I originally had the mini ad for my ebook in the navigational area, and the day I started to put it in line with my content my sales tripled. In the rush to get more traffic or free leads it is easy to forget that the biggest and easiest wins usually come from boring changes back home.
Now that I know enough about CSS to be able to modify it a bit I still do not mind my navigation being on the right hand side because having a bunch of content rich postings right off the start really lends to the brand image that I give away a bunch of information and know a decent amount about the web, plus having the navigation a bit out of the way probably makes my advertising post look a bit more like content. I also think that using up nearly all of the screen real estate with a liquid design may lend to the impression that my site has more and higher quality content, although most award winning designs are not liquid designs.
The assumption that navigation should be on the left side is that way because a long time ago a few big sites did it and then most people followed suit. Having said that, sometimes it makes sense to go against the grain. If your site makes money selling contextual or affiliate ads it makes sense to place advertisements in typical content or navigation areas.
If you look at the Google heat map they show you that the best ad locations are typical content or navigation locations. So if you make your money off AdSense you may want to put your navigation in a right column and place a wide AdSense rail down the left column.
If you also want to place ads near the top of the right column I have found that using AdSense adlinks looks more like navigation and is more likely to get clicked than regular AdSense ads.
SEO Question: I was thinking about buying a link exchange software product. I was looking at ___________ and ___________ and wanted to know what one is the best?
SEO Answer: I think Arelis can be decent for harvesting email information, but many sloppy webmasters screw that up by using too much automation. You really need to try to connect to a webmaster, and since each site and each person has different motives anything that is automated or generated is crap.
For example, I recently got this gem of an email:
I'm an editor of a website ______ about watches. I looked through your site http://www.threadwatch.org and I think that it is very interesting. I have an offer for you. I'd like to send you a few of interesting, cognitive articles with unique content about structures and machinery of watches, which will be written by a group of authors. If interested, feel free to contact me. I appreciate your opinion.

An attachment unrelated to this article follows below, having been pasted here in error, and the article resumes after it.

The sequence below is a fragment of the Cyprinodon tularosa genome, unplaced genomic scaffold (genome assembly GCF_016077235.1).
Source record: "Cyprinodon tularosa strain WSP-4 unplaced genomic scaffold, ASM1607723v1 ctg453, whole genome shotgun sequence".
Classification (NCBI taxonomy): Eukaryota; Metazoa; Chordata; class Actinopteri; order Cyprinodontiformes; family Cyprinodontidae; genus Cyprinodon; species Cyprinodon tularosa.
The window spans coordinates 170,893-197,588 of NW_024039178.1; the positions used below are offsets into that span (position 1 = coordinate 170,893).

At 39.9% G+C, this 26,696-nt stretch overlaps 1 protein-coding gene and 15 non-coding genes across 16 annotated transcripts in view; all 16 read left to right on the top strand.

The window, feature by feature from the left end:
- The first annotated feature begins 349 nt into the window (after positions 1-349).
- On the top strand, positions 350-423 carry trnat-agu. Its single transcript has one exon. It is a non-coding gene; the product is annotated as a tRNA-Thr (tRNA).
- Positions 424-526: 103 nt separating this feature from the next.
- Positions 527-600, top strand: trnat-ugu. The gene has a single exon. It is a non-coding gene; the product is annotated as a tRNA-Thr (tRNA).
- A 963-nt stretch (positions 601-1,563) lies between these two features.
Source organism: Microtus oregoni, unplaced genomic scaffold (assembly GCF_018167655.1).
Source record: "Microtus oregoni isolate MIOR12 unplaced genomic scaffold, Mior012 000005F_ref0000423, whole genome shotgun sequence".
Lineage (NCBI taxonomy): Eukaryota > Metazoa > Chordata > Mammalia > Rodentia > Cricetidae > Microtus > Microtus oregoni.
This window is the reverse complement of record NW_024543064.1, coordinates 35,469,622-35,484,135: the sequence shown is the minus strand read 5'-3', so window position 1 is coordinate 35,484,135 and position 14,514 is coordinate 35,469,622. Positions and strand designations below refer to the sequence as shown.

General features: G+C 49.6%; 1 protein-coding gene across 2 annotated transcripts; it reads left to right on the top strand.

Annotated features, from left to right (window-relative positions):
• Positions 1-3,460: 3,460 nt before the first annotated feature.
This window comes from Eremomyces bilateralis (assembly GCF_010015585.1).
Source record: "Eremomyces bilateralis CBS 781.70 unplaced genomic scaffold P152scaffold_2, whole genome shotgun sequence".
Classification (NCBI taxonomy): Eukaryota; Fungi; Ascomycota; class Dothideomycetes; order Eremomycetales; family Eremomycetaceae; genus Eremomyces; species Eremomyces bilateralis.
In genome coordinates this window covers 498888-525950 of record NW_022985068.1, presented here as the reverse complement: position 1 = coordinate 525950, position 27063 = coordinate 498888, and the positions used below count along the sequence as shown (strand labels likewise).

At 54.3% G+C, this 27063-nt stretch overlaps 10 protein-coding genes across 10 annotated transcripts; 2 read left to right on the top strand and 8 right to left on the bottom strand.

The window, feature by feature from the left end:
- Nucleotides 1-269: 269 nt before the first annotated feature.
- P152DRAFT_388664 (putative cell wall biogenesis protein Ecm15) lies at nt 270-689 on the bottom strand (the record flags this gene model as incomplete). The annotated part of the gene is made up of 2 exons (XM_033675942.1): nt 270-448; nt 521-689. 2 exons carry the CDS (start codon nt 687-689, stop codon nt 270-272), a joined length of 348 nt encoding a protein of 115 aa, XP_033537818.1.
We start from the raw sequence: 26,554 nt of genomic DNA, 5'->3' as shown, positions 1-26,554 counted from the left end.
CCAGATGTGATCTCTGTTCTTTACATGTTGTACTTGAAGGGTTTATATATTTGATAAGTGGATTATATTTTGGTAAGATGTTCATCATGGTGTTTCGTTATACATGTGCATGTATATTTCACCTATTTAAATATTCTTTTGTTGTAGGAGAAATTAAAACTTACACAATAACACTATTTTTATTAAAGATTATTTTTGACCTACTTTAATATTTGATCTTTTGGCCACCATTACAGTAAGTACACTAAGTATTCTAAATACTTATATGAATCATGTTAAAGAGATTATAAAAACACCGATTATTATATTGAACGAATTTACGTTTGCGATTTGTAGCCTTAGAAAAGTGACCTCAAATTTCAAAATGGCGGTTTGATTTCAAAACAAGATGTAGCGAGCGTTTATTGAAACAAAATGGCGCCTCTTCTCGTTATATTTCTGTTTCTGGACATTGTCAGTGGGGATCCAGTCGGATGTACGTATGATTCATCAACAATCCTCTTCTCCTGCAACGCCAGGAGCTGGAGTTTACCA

Thank you in advance.
Sincerely yours, Anastasia
Notice that they didn't specifically mention link exchange, but they wanted to put link laden content on my site that was unrelated to my site.
Most of the software designed for automation leaves footprints if it generates pages, and / or is crap for other reasons.
And while it may seem like the watch example above is a rare one many authoritative sites tend to rank for terms that are a bit random in nature. For example, Matt Cutts ranks at #173 for Bacon in Google right now. If you fired off emails to the top 200 bacon resources sure enough one of those spam emails would hit Google's search quality / web spam evaluation leader, and obviously that is not a good thing.
The links that you really want do not exist on generic will-exchange-with-anyone link pages. Most of those pages are not designed for humans and are likely rather easy for most sophisticated search engines to detect.
Automation works well for some people, but if you are new to the market you probably are not going to figure out how and what to automate until you have a bit of experience. As a general rule of thumb I never automate any human interaction and avoid using software that leaves footprints, especially if that software is typically primarily used by people who aim to game search relevancy.
If you are in a competitive marketplace with a new site and the only links you can get are ones that you have to request then you eventually are going to need to mix up your methods, especially as your market becomes more hyper saturated.
SEO Question: Your mention of blogs got me thinking. Do you know of a reliable "paid to post" service that will not spam blogs but will find related/relevant blogs to post notices about the site I'm launching simultaneous with the launch?